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Dochstader Family Early Settlers in Gainsboro

[Smithville Review, Wednesday November 22, 1967]

In practically ever historical account of the early days of Lincoln County the name of Dochstader is very prominent.

They were one of the many families who left the United States in the 1780‘s to settle the land in the Niagara Peninsula. In 1782 John Dochstader settled on what is now the south-west angle of the township of Gainsborough, This was the beginning of the village of Wellandport. He was quickly followed by families of the name of Hodge, Vaughan, Philip, Henry Dils or Dilts, McDowell, Barker.

Descendants of these families are still living in the district. In order to reach this part of the peninsula the early settlers had to travel by boat and canoe in the summer and by sled on the ice, during the winter.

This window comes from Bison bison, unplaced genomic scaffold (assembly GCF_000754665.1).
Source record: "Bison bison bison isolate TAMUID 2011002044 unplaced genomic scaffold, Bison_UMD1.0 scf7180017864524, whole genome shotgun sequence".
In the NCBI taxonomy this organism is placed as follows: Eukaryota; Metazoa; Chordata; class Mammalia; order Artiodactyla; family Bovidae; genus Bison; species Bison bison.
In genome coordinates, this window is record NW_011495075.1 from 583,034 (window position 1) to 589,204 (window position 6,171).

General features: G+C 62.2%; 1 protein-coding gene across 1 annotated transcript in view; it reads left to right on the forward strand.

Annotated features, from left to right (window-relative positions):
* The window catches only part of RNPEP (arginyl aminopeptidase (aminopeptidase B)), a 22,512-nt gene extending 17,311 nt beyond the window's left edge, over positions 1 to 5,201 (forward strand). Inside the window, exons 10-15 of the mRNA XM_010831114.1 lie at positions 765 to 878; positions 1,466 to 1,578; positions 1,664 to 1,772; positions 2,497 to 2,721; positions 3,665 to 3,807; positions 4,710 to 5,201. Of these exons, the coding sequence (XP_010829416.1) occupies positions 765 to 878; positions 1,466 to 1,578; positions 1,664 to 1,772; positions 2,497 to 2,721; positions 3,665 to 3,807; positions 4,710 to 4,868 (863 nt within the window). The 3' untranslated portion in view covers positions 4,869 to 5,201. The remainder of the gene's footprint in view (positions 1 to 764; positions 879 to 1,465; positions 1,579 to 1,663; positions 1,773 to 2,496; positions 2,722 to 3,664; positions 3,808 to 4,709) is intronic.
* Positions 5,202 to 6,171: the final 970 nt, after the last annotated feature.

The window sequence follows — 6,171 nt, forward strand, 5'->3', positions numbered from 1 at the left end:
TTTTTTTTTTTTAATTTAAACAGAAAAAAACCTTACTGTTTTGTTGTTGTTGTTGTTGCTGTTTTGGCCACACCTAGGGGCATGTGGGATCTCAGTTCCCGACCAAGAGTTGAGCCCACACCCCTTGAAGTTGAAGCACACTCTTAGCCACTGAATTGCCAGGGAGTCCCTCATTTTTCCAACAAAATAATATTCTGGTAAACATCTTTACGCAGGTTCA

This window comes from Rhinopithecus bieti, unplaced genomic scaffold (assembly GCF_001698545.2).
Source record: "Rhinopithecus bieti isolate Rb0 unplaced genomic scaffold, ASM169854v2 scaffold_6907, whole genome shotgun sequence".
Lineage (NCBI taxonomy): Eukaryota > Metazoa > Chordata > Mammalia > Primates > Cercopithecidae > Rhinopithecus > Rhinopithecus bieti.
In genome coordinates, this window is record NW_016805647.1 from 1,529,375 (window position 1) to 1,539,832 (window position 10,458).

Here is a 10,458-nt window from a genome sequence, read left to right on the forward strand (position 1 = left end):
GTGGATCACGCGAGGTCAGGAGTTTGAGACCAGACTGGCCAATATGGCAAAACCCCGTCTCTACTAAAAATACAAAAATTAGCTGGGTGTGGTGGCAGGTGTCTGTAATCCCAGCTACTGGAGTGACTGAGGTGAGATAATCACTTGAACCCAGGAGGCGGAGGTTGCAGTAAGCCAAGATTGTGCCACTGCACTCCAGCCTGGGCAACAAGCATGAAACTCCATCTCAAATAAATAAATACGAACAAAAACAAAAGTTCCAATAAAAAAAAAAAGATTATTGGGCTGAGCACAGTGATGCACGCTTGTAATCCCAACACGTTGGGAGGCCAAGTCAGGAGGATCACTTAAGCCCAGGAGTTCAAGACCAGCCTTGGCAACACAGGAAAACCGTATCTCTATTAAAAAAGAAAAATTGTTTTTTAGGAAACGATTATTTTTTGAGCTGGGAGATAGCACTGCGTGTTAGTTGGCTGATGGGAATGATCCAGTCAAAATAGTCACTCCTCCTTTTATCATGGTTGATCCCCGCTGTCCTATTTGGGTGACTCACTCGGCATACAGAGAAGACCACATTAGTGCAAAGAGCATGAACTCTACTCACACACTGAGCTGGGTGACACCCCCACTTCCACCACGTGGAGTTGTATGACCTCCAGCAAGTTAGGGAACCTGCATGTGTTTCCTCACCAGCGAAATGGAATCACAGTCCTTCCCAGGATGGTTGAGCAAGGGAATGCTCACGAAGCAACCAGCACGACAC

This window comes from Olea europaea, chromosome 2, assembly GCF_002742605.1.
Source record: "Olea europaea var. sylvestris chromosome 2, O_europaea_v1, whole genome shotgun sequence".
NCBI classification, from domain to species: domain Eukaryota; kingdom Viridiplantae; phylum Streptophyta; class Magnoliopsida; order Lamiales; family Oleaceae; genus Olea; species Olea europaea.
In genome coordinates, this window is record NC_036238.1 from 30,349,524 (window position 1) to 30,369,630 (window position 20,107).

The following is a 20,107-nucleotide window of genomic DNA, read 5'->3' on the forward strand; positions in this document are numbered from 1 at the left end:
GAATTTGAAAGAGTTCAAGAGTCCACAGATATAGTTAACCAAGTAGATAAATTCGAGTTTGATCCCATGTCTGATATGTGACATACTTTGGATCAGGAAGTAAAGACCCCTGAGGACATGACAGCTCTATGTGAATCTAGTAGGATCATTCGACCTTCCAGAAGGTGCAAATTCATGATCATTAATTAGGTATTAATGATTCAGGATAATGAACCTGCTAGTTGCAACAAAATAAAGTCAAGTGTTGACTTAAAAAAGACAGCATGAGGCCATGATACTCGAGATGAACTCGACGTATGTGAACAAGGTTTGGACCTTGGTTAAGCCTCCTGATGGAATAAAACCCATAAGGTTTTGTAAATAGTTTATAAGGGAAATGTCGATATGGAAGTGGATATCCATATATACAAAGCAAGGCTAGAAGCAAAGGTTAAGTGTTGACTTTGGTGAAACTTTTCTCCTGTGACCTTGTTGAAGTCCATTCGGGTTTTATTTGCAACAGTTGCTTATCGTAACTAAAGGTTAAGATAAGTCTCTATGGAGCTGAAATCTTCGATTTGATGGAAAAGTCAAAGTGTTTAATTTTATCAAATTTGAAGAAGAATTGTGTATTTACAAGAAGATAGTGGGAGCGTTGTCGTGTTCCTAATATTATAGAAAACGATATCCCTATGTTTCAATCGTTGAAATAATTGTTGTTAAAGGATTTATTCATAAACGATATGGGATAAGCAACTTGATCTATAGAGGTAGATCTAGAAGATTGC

Wellandport is situated on a strip of land between the Chippawa and Beaver Creeks which was once known as the narrows. This was a trail once used by Indian runners. Now known as Canboro Road it is a direct route East and West from Niagara Falls to Windsor. Because of the natural proximity of the two creeks this site was chosen as the most suitable to build a mill. In 1816 the Beaver Creek was damned and a cut was made through the narrowest part where it operated a wheel and discharged into the Chippawa Creek. Today, of course the Beaver Creek is little more than a swamp in summer regaining some of its semblance of a river only in spring.

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